Modern German Literature in Translation (1900-2020) (FHS COURSE VIII)

This option can be taken as a primary course (8 tutorials) or secondary course (4 tutorials) in any term. In this course, students will explore German-language literary works and films made after 1900. Possible topics will include The City in Literature and Film, Literature and the Unconscious, New Objectivity, Writing after World War I, Literature and Film in the Rubble, Writing in East Germany, Literary Responses to World War II, Literature, Memory and Photography, Turkish-German Literature and Film, Transnational Memory.

  • Karásek, A Gothic Soul (1900)
  • Dyk, The Pied Piper (1915)
  • Čapek, Hordubal (1933)
  • Fuks, The Cremator (1967)
  • Kundera, The Joke (1967)
  • Durych, God’s Rainbow (1969)
  • Hrabal, I Served the King of England (1989)
  • Hodrová, A Kingdom of Souls (1991)
  • Hůlová, Three Plastic Rooms (2006)
  • Zmeškal, Love Letter in Cuneiform (2008)
  • El Poema de mio Cid/ The Poem of the Cid
  • Frenando de Rojas, Celestina
  • Cervantes, Don Quixote
  • García Márquez, One Hundred Years of Solitude
  • Lorca, The Gypsy Ballads/The Poet in New York
  • Borges, Labyrinths

This course is unavailable for the 2023-24 academic year.

This course invites students to consider the role of monsters, the fantastic and the supernatural in literature drawn from different languages, genres, and time periods. The texts studied include E.T.A. Hoffmann, The Sandman (1816); Ludwig Tieck, Blond Eckbert (1797), Cyrano de Bergerac, A Voyage to the Moon (also known as The Comical History of the States and Empires of the World of the Moon) (1657); García Márquez, One Hundred Years of Solitude (1967); and Racine, Phèdre (1677). Attention is given to the works’ historical, literary, and critical contexts and issues relating to genre and style.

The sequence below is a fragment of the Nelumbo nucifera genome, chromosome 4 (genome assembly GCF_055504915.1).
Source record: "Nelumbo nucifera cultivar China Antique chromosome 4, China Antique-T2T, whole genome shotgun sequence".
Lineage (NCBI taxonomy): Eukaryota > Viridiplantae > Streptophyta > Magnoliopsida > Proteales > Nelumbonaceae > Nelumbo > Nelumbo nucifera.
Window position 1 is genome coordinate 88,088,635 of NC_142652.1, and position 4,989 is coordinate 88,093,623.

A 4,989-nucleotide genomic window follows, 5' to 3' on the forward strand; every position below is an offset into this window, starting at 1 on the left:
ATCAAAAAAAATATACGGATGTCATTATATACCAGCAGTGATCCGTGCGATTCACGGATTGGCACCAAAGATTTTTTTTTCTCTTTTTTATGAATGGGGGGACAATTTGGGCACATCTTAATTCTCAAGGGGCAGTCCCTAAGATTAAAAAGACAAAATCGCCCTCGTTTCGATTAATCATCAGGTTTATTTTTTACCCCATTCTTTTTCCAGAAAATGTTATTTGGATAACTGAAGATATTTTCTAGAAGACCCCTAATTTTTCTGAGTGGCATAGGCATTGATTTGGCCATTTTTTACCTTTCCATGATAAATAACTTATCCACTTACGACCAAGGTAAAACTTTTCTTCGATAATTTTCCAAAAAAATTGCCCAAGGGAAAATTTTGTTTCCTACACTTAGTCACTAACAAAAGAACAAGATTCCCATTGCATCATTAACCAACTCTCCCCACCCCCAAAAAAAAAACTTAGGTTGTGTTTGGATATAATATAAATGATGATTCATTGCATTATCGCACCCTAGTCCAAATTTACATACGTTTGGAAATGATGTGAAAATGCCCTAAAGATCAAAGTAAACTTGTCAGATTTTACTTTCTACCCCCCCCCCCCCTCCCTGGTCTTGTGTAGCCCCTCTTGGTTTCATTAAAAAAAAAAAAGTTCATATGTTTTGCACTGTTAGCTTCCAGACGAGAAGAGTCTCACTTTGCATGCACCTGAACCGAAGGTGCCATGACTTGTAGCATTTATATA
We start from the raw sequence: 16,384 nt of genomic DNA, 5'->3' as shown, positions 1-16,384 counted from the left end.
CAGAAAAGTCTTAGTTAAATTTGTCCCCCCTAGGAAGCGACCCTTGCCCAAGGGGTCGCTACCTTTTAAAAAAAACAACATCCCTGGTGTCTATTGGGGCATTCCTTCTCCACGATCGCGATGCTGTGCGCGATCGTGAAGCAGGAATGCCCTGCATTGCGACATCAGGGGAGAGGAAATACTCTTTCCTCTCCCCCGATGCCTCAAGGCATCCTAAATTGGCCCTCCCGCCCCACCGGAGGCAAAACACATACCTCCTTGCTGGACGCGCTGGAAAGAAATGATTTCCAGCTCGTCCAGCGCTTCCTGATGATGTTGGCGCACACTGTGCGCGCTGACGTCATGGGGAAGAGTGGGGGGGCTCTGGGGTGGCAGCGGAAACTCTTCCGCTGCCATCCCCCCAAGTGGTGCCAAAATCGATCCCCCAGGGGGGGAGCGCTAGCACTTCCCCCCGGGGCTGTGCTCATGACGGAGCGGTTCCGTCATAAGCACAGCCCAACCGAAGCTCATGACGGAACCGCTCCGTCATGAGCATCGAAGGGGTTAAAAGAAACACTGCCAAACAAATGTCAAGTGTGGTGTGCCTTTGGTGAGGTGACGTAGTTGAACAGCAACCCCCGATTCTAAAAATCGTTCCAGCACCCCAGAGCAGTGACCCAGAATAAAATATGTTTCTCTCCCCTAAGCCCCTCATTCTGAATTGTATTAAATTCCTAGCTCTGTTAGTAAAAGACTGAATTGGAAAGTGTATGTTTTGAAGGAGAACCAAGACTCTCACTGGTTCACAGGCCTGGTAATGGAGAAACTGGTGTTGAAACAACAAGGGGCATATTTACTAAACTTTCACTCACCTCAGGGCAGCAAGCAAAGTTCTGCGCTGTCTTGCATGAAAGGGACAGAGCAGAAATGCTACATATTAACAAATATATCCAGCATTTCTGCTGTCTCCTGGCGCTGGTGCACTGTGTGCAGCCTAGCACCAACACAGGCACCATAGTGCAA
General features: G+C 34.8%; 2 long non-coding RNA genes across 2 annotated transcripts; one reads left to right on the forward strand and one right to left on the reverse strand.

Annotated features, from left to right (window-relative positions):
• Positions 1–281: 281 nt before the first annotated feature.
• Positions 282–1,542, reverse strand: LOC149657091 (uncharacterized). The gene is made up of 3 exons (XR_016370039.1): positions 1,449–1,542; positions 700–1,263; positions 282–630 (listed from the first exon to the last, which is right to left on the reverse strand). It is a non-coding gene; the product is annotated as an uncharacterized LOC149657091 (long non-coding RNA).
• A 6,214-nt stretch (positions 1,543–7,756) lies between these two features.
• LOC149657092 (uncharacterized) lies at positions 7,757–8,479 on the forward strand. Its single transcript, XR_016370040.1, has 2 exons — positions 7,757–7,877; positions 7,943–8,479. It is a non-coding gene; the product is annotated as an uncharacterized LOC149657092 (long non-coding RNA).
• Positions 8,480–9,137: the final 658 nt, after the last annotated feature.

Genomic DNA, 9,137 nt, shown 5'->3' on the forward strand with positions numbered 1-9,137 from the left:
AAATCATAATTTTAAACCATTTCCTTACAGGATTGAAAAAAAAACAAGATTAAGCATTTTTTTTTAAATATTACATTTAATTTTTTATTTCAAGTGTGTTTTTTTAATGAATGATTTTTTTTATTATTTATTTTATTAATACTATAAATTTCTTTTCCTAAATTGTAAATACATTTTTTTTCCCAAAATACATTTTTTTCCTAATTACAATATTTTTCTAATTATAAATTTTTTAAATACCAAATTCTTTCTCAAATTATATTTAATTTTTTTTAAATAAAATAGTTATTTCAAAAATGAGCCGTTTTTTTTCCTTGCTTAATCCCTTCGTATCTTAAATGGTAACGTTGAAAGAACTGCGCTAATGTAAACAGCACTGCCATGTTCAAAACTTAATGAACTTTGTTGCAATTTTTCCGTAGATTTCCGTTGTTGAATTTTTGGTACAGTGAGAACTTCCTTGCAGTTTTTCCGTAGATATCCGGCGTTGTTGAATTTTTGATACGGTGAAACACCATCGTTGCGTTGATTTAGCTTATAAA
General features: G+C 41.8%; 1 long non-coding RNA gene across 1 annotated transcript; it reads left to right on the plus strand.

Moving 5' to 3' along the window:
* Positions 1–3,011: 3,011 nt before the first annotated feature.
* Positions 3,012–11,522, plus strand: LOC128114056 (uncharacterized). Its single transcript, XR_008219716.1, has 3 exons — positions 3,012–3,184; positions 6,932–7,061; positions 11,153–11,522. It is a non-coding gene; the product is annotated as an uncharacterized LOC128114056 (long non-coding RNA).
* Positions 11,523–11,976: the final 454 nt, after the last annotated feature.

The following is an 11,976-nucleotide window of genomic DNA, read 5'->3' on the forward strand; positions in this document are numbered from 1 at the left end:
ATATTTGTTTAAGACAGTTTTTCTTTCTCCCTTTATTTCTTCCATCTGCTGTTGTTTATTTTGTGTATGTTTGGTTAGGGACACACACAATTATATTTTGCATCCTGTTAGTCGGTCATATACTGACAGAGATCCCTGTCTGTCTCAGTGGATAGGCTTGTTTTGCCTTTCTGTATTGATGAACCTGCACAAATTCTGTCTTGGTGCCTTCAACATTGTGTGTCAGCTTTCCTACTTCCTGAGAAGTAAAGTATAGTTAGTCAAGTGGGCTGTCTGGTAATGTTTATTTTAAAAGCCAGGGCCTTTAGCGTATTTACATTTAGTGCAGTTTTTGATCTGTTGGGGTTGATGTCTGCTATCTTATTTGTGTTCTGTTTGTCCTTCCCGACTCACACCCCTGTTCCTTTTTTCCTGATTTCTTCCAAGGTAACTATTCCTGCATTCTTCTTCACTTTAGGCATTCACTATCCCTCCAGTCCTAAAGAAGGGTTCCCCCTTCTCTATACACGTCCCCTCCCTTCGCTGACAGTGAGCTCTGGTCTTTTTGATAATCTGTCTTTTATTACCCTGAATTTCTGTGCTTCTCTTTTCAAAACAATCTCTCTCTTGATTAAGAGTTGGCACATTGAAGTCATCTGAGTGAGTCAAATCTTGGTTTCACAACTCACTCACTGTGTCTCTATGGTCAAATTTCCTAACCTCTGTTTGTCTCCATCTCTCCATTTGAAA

This option can be taken as a major (8 tutorials) or minor (4 tutorials). Students will work on a selection of texts translated from German and French. Topics to be discussed include the genre of ‘autofiction’, memory, and the role of place/setting. Writers to be discussed include Annie Ernaux, Nina Bouraoui, Maryse Condé, Olivia Wenzl, Judith Schalansky, Jenny Erpenbeck, Katja Oskamp.

This course can be taken as a minor (4 tutorials) and explores the way comics as a medium navigate difficult histories and traumatic pasts. We will discuss four texts: Art Spiegelman, Maus (1980-1991), Nora Krug, Heimat (2018), Ulli Lust, Voices in the Dark (2017), Barbara Yelin, Irmina (2014).

Oxford has a research network dedicated to Comics Studies.

Visiting Students

More information about becoming a Visiting Student at St Edmund Hall – including finance, accommodation and how to apply